Our last hurrah before returning to the good ol' US of A. We were definitely not interested in trying to get around on our own here and opted for the full tour, we figured this is our last country before heading home, let's make sure we see as much as we can and not waste time trying to figure out train timetables and where to stay and so on - just pick us up and take us where we're supposed to go.
We were constantly told in the other South American countries that yes, Peru is very nice and the people are nice but it is very poor and not to expect much. I can agree that Peru is a poor country (it's not that poor! most of the countries we visited in Africa were much poorer) but Peru was probably the best run, most organized and friendliest with regard to tourism. It is a well oiled machine and there was always some kind of communication between us and the companies that took us around (thanks Peru for Less!). We almost never had questions because they anticipated them and the facilities were all very nice. This is a must visit place for it's natural beauty, crafts and history and the country does an excellent job of making sure you get to see and experience as much of it as possible.
Again, as with Chile, you've seen what we did through Christine's posts so I'll just talk about our experience trying a unique, local delicacy - guinea pig.
To start, you have to know where to go, these are really secret places and you have to be in with the guy at the door. After giving the correct passcode, he led us down a dark alley kind of like the one that Jean Claude Van Damm walked down in Hong Kong (for the Kumite) in Bloodsport. This passageway opened up into a courtyard and there we met a sort of Master of Ceremonies who explained the different types of guinea pig, where to find them and the best way to subdue them. After listening to the man he then explained that in order to eat the guinea pig, we have to catch a guinea pig.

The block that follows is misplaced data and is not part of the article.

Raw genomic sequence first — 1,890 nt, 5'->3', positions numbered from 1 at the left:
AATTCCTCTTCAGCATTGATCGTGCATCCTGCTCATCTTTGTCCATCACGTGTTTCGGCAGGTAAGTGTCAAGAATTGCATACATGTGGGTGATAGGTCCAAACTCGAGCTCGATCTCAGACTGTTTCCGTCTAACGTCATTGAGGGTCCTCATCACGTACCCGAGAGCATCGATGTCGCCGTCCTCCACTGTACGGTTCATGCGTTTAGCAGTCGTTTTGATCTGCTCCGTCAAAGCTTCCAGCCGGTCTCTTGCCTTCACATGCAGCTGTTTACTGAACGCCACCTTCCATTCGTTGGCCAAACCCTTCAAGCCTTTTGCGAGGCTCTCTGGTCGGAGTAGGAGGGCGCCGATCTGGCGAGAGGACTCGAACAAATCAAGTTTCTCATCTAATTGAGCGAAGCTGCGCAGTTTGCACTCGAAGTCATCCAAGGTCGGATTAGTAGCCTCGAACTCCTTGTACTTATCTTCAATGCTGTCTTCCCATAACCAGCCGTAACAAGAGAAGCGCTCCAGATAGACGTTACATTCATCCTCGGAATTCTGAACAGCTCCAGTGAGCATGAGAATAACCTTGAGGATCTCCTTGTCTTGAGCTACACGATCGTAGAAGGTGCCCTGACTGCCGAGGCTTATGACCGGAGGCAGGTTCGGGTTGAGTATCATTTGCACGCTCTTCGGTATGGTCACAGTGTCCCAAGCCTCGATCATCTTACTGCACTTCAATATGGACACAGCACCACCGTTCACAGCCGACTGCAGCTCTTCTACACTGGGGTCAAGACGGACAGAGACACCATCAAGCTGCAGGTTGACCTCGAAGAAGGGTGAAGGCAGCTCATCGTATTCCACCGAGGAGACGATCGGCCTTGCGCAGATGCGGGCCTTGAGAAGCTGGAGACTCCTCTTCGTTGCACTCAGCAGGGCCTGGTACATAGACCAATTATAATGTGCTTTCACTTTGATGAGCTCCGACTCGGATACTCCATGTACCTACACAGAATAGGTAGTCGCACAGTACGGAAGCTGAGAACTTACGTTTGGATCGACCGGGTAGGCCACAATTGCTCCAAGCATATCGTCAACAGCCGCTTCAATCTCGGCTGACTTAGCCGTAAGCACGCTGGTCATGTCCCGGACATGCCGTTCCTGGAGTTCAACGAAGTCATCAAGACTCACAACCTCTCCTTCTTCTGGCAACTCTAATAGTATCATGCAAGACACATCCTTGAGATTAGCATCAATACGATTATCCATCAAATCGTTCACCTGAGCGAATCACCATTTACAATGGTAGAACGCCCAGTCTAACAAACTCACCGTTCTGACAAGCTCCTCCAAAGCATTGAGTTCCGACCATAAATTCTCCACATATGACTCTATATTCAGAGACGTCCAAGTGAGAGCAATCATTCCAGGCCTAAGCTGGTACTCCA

We immediately took to the rooftops of Cusco and began looking into each home for a caged guinea pig. Fortunately, it didn't take long before we found one in the bedroom of some little kid. Was she saving this for tomorrow's dinner? Too bad because it's ours now! We broke in real quiet like, making use of Christine's skills as a cat burglar (in Madrid back in the 80's) to circumvent the security systems and we were in like Flint. Why is the guinea pig wearing a collar with the name "Giggles" on it? Do people normally name their food? Anyway, I get to work opening the cage while Christine is keeping an eye on the kid, blackjack in hand, ready to bludgeon at the first sign of movement and I stop for a second. Why is there a running wheel and toys in here? I conclude that they want the guinea to be a little gamier and running is probably the best way to accomplish that. The toys? The owners probably felt guilty just butchering the thing and wanted to give it toys as a distraction before meeting it's untimely end. Anyway, I get the cage open and grab the guinea pig. In my excitement I knock the cage over and there is a large crash. Christine immediately looks to blackjack the kid but she hasn't moved and we start climbing through the window and back out into the Cusco night. Just as I am getting through the window, the kid wakes up and begins crying out "they stole Giggles!" and at the same time I can hear people stirring in the other rooms. We have to go - now. The girl is now reaching what I thought an unreachable volume and pitch. "Giggles, nooooo!" Man, she is really attached to her dinner, I say as we shimmy down the drain pipe. We arrive back to the restaurant and hand over our prize and they quickly begin preparing it for our dinner. It looks and smells delicious and we can't wait to devour this thing.